The next day we spent a bottom-punishing nine hours on the Harley, getting lost in Navajo Nation, trying to find our way back to Route 66, in search of more landmarks. It was rather like being a child again with an 'I-Spy' book: 'Oooh - there's the Elvis mural in McLean!' - tick; 'There's the Jack Rabbit sign!' - tick. And here's Winslow, Arizona! - tick. Anybody who loves 'seventies rock will know that this town's one claim to fame is a song by the Eagles called 'Take It Easy'. It begins 'Standin' on the corner in Winslow, Arizona....' Each year the people of the town gather to sing it by the commemorative 'park' - complete with a statue of a guitar-toting young man.
Our second 'must see' detour was an hour and a half's ride due north of Flagstaff. The Grand Canyon lives up to all expectations. Nobody could feel let down by the first glimpse of those eons of rock layers, the dizzy depths and the impossibly misty distances, while majestic eagles whirl overhead above pines and ancient junipers. Awed silence is the only suitable response. At its widest this gash in the earth is 18 miles across; at its narrowest 600 feet. The Colorado river churns 3,000 feet below. You can take a bus along the south rim, alighting to walk for a while, then picking it up again to reach a different vantage point. Mercifully, tourism has not spoilt the Grand Canyon and its wonders remind you why so many people come to America for holidays. Route 66ers are, by definition, captivated by the past (why else travel an historic route when the interstates are so much quicker and easier?) but recent human time is a grain of sand compared to the deep history of the Canyon. I contemplated it to a mental accompaniement of Navajo flute: mystical and timeless.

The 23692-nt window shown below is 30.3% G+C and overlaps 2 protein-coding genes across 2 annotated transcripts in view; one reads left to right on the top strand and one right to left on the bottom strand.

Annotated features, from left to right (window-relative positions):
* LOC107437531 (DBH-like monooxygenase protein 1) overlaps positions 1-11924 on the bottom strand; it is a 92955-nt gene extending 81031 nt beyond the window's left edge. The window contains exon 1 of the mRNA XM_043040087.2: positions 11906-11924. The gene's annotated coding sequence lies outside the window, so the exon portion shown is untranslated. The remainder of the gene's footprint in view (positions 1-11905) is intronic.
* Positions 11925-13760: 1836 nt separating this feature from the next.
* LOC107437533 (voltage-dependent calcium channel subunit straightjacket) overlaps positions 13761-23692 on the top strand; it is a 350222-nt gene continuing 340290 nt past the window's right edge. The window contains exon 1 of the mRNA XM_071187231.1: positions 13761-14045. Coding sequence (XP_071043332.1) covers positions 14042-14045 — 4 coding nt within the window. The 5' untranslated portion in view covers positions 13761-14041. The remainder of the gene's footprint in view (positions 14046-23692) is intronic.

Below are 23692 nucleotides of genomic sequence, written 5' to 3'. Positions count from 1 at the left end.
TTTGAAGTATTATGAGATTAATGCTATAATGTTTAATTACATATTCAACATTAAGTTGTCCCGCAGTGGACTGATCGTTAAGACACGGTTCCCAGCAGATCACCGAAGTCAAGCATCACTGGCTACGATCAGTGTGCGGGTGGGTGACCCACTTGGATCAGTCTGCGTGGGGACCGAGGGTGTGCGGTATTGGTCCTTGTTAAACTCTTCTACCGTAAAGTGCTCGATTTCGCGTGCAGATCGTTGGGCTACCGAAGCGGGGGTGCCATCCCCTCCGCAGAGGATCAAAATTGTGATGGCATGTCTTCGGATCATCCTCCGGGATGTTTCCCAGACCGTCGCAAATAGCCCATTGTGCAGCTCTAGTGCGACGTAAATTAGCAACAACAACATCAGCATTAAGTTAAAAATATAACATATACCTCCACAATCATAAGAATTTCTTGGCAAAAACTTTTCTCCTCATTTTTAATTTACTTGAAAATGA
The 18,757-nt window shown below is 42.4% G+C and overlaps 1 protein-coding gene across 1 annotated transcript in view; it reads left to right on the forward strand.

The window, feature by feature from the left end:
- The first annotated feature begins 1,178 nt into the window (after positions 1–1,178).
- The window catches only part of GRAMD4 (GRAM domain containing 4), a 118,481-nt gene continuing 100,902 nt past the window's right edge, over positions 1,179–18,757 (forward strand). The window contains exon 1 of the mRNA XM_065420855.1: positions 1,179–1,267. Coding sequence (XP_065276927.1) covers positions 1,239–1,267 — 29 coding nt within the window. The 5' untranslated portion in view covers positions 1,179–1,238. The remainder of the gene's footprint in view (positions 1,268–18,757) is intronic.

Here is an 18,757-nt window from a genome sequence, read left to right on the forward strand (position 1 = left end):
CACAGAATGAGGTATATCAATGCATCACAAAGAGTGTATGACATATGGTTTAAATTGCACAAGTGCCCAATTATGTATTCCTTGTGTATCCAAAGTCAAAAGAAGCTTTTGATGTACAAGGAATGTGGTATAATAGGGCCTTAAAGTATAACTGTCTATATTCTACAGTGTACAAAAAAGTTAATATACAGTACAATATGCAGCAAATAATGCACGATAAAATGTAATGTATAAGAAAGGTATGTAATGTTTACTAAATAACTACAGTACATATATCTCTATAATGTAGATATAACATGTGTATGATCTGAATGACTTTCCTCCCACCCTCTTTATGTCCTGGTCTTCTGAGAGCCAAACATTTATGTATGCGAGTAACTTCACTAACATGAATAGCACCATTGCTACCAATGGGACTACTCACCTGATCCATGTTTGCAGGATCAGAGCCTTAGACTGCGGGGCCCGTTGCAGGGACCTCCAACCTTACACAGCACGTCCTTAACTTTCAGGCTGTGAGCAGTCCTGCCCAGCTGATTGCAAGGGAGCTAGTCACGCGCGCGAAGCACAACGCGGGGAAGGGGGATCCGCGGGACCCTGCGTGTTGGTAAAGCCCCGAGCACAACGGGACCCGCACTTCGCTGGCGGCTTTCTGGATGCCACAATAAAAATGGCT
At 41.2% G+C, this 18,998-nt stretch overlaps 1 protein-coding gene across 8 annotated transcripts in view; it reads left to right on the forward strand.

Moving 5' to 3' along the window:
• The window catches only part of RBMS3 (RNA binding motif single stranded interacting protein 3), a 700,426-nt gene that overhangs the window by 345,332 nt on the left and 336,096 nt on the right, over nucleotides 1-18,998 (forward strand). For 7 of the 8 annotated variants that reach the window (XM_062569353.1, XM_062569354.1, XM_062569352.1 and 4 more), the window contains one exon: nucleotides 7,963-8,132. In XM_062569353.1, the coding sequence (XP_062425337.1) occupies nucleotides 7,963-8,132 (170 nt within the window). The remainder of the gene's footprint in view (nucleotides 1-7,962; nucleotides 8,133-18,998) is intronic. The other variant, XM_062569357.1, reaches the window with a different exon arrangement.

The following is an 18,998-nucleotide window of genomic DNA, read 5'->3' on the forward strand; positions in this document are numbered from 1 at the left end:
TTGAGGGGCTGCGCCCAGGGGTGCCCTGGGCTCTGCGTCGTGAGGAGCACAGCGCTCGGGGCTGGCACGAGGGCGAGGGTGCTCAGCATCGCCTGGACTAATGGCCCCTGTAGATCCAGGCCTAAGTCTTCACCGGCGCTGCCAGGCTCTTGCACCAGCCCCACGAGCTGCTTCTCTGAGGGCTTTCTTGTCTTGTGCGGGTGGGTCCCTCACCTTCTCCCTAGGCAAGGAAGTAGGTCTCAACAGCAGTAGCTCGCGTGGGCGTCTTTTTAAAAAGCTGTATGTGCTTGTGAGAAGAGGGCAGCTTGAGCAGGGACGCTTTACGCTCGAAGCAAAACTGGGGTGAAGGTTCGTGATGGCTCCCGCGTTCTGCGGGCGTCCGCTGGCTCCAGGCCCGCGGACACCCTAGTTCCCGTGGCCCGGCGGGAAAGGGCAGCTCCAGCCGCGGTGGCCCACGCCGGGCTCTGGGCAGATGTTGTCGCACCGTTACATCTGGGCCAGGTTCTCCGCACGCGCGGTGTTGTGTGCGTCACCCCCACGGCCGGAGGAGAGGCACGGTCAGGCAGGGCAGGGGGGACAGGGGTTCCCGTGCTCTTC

With one week to go, we had to cross the rest of Arizona, makig the obligatory Seligman where the Route 66 association was started by a charismatic ex-barber called Angel Delgadillo. Outside his shop are lifesize images of Elvis and James Dean - in fact the whole place is another nostalgia trip. Angel is visited by coach loads of Europeans and Americans who shake his hand for refusing to accept the death of Route 66. A living legend of the road, and 'star' of radio and TV he beams, 'I'm so happy Seligman didn't die and we helped save a bit of American history, and people come in here smiling because they've found Route 66'. I was smiling too, heading onwards to the Garden of Eden and my 'California Dreaming'.
But there's an obstacle to conquer first. Those dustbowl refugees who managed to come this far during the great Depression, seeking a better life, must have been desperately downcast to see the Mojave desert stretching ahead. Monotonous and bleak, it glitters pitilessly: a wilderness of rattlesnakes, petrified larva, and empty, retro eateries like 'Roy's' and the legendary 'Bagdad Cafe' in the middle of blazing sand and rock. Mouths parched, eyes dazzled, we yearned for Los Angeles.
The city sprawl is daunting. On and on along Santa Monica Boulevard we rode, past the famous Hollywood sign on the hillside, always thinking we would crest the next brow in the road and glimpse the ocean - only to see miles of skyscrapers stretching ahead under a suggestion of smog. Traditionally, 66ers fixed on Santa Monica Pier as the end of the road, although there's no logic to it. So that was our destination. We'd travelled in eight states, and although the song describes Route 66 as 'More than two thousand miles all the way', we'd done over 4,000 miles on that beautiful red Harley because of getting lost, cruising around, and making detours. Now - there was the Pacific at last. The journey was over.
I felt quite emotional - sad that we would have to deliver our fabulous red steed to the Harley dealership at Marina de Rey, to be crated all the way back to Illinois. Listening to the waves and the fairground sounds from the pier, I perched on the bike for the obligatory snap which says, 'Made it!' . It was the day before my fifty fifth birthday, and I rejoiced that I was still learning, as well as having fun. Travelling Route 66 for a month taught me how much power can reside in crumbling concrete, and that bothering to stop, look and chat in small town America can bring you closer to the life of the nation than a New York weekend. Route 66 is still the highway of my dreams, but now I know for sure that the 'kicks' are out there for the getting. You just have to believe it , then do it. Hit the road.